I ran yesterday, for the first time since I had surgery on my
leg four weeks ago. My usual slow-but-steady 5 kilometers. I did it
again this morning. It has been years now since I have gone for so
many weeks without running. (How did I become one of these strange
person who runs so frequently? Bizarre.) It felt so good (except
for a bit of leg pain)! I finished my run feeling deeply
I had forgotten how much I need to run - how those minutes of
turning off my brain and making my body work are precious and
healing. I did not realize how much I had missed it. It made me
think of the other things that I know are healing and important for
me and for which I should carve out time more regularly. Talking to
the people I love, playing the piano, and writing top the list.
- Still my favorite running picture ever:
running in the Kass Marathon just like I run here everyday -- me
working hard and surrounded by barefooted children easily keeping
In the past 3 weeks at home in the US, I have been able to spend
some time talking with the people I love (although never enough!),
but the others have been neglected. I especially have a hard time
writing for myself, for this blog, for my heart when I am writing
writing WRITING for work. ('Tis the season of one grant application
after another.) So, I choose to carve out a few of my precious
minutes to write today.
I feel like I could write about a hundred sadnesses and
frustrations from this past week while I have been in Kenya. The
shooting in Charleston has my heart breaking over the systemic
brokenness and injustice of racism and gun violence in my home
country. The poverty and pain in which children here live everyday
overwhelms me. The endless problems of this global health research
program for which I am now responsible seem beyond my ability to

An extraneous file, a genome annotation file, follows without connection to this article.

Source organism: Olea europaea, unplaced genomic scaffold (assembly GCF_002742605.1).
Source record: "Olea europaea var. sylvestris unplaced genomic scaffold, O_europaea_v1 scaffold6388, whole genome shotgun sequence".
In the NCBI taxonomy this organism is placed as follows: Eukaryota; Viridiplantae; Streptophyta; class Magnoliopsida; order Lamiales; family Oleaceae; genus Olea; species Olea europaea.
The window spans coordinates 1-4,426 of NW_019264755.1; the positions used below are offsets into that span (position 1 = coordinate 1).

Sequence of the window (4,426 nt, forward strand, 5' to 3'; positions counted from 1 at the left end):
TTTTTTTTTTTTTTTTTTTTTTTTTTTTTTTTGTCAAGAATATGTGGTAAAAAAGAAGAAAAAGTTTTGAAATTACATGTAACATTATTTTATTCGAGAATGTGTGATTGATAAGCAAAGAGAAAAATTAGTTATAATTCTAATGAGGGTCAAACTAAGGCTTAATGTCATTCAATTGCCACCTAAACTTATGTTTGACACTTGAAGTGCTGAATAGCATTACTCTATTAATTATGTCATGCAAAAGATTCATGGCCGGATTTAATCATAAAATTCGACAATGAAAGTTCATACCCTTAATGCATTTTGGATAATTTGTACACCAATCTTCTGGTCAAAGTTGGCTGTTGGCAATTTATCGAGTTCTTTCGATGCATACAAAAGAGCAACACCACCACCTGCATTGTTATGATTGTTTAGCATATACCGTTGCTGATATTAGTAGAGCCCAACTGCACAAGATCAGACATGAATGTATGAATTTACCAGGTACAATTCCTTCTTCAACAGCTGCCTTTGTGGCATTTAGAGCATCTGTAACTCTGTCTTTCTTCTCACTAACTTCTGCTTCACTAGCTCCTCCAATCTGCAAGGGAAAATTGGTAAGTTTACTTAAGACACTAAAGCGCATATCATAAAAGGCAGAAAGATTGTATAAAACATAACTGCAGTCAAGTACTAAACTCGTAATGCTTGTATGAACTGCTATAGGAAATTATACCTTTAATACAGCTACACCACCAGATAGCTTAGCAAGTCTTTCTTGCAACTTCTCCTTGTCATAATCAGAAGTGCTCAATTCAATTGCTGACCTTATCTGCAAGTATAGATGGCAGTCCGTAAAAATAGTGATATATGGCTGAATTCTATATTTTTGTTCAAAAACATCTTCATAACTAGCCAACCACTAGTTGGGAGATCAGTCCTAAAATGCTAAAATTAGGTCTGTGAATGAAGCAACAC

It feels like TOO MUCH.
And yet, as Anne Lamott says, life is such a mixed
grille - "hard, magical, brutal, gorgeous, unfair, hilarious,
sweet, wild and mysterious, all at once." I cannot deny
the magic, the gorgeousness, the sweetness.
I am grateful for my multinational team every single
day. They are so smart and capable and hard-working.
They love our children here every day through their work. I don't
know what I would do without them. I trust them to carry out my
ideas and a hundred other things besides.
I am grateful for my friends from near and far who
cheer me on. You send me messages and pictures and
words of encouragement when I need them most. You may not realize
it, but sometimes, my ability to lean back into the enormity of the
challenges here sometimes depends critically on those moments of
connection and encouragement. For all the flaws of social media,
your "likes" and comments sometimes help me to know that I am not
alone and to press on.
I am grateful for the beauty of this
country. Even if I am mostly confined to the hospital
and the poorest parts, it is rich in the beauty of its skies and
savannah and animals and people. The flat, majestic presence of the
acacia trees light up my heart.
I am grateful for the opportunity to work to bring
about health for the children and families of this country and
countries like Kenya. Your children are so beautiful.
It is my deep privilege to fight against the daily deaths of 17,000
children under the age of five. Even when it seems impossible, I
would rather be in the fight any day.
Yesterday, Monicah, age 10, looked me in the eye and told me
that her dream for the future is to become a teacher. "I wanted to
one who can change the future for children," she said. Her eyes
sparkled and shone with the power of her dreams. Let it be
So, here I am. Fighting, working, running, writing, practicing
gratitude. Let it be so.